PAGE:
LITTLETON, Colo. (CBS4) – At Zuma’s Rescue Ranch, founder and executive director, Jodi Messenich rescues horses from all over the country, then the horses rescue young people who are struggling in their lives.
“The kids come without intent, they just come genuinely to love on the horses,” Messenich told CBS4.
The horses learn to love them right back.
“She’s great at really telling them how she’s feeling and that’s something that really draws the horses in,” said Mica Graves, the licensed professional counselor, who runs the equine therapy program at Zuma’s Rescue Ranch.
Graves is referring to a teen who has been in the program for about 6 weeks. She’s a survivor of human trafficking and is working to put her life back together. She’s been working with a mustang named Fitzgerald, who was among 300 horses rescued in Alliance, Nebraska.
“He started showing some engagement when she started moving a ball around, and he was very curious, very engaged. But then it went over the line where he got a little scared, and she had to realize she had to dial her energy back and work to help him overcome that fear,” Graves explained about her work in the program.
Overcoming fear is what Zuma’s Rescue Ranch is all about. When a horse comes to the ranch, they start with an intake assessment and then for 30 to 60 days the horse just gets food and rest. Then they assess the horse’s health and begin the rehabilitation process.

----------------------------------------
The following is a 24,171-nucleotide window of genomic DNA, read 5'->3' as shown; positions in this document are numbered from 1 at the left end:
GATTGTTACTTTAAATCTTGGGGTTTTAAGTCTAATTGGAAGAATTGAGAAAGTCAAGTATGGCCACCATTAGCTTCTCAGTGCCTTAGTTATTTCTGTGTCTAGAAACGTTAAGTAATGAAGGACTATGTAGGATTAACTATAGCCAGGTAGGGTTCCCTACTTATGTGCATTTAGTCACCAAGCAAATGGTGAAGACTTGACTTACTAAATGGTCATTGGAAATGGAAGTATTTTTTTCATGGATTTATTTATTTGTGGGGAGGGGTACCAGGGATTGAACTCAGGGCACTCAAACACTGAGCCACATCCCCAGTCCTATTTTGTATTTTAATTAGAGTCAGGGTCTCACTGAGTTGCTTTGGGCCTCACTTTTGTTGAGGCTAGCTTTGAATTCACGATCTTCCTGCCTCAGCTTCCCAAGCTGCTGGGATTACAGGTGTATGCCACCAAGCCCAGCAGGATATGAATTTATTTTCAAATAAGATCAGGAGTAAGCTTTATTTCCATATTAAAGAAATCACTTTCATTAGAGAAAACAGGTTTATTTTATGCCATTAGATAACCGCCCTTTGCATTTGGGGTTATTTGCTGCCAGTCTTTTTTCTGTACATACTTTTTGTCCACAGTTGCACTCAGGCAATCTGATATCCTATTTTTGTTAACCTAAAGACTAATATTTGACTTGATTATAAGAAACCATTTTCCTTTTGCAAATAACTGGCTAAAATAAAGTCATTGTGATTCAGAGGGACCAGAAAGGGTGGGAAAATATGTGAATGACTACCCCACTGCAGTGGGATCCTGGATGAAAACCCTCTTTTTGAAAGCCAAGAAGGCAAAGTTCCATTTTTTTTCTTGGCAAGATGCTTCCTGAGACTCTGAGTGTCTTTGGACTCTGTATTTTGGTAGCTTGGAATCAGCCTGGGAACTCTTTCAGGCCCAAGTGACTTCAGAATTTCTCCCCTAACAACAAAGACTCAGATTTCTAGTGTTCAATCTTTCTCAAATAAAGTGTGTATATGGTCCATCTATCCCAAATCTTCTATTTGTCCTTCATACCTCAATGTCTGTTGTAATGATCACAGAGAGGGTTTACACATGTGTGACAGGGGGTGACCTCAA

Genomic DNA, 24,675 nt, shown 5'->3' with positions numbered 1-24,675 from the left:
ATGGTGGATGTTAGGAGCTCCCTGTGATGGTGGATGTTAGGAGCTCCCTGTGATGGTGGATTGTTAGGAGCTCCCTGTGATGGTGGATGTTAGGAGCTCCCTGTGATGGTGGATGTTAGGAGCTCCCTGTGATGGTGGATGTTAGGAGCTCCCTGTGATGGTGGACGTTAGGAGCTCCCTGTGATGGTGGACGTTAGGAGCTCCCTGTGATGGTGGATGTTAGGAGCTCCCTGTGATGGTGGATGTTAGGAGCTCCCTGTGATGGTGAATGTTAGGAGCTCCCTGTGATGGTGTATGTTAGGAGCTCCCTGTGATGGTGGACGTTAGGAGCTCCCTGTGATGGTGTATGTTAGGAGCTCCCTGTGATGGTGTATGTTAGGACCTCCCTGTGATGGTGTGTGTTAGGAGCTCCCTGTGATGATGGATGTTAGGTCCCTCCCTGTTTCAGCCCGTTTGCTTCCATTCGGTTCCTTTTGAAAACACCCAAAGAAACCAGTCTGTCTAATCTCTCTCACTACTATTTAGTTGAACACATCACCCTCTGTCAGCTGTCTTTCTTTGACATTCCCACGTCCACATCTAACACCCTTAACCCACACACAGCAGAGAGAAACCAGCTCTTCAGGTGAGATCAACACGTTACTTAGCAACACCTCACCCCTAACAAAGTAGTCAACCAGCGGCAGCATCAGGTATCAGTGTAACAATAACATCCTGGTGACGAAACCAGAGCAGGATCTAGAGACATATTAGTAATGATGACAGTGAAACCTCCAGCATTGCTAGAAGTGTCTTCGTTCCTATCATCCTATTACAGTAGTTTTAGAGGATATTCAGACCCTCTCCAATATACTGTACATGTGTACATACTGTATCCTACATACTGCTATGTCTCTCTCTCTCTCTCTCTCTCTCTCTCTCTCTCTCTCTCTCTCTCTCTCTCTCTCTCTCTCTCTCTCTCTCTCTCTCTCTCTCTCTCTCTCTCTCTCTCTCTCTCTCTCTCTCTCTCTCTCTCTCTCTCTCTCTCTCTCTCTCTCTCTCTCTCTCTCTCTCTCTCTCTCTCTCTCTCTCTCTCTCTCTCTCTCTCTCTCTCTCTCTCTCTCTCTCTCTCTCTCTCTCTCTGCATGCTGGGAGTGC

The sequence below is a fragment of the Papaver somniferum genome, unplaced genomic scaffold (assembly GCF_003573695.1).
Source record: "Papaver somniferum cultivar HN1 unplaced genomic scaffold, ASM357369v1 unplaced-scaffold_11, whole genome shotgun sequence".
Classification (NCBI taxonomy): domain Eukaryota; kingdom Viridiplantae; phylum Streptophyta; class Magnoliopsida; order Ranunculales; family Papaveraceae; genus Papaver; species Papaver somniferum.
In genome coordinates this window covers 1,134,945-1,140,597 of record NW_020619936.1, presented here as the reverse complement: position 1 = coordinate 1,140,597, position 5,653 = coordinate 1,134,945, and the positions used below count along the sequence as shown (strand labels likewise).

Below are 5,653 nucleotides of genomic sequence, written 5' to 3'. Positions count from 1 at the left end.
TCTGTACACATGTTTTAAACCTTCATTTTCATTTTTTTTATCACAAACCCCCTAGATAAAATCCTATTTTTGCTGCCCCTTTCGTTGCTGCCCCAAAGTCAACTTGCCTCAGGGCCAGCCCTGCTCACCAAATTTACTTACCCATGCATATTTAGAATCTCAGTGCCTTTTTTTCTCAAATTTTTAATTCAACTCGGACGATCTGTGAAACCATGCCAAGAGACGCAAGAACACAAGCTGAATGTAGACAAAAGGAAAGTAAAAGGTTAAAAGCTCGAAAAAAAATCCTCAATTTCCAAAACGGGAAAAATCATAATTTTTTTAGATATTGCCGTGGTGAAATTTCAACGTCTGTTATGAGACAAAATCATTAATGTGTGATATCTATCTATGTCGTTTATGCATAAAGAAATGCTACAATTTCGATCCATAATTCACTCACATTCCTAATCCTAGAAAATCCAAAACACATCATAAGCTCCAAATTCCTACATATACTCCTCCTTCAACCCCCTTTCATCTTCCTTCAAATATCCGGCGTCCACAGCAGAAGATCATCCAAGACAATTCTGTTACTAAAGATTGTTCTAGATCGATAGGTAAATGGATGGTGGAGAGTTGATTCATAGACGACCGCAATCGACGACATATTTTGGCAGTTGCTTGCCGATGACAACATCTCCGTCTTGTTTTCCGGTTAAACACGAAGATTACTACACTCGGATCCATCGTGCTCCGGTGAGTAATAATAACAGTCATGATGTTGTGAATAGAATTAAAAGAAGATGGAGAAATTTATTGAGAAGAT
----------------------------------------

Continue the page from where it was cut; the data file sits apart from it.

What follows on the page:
“Some horses turn around in 30 to 60 days, and some horses, 5 and 6 years later, we’ve decided they’re going to be sanctuary because they’re just not ready to recover,” Messenich told CBS4.
About ten years ago, Messenich started pairing her rescued horses with young people who were struggling and found the connection is transformative.
The teen who was working with Fitzgerald wrote this about her experience:
“The first letter of my name starts with an ‘N’. With a glimpse of my hand is the only sign of my identity, invisible I am. This serenity I hold. Horses touch my soul for they’re never alone. I relate to their worries and woes, but the spark of curiosity reverses all shown, and unleashes the unshown. There’s more to those beautiful beasts than their intimidating appearance. When you take the time to know them, they can be your dearest companion.”
Zuma’s Rescue Ranch has one full-time and one part-time employee to keep the ranch running. It relies on the kindness of volunteers. Xcel Energy will be hosting one if it’s Day of Service projects at the ranch. It’s an opportunity for them to access a big group of volunteers at one time.
“When we rely on our volunteers and we scheduled groups we can get the big things that really make a difference done,” Messenich said.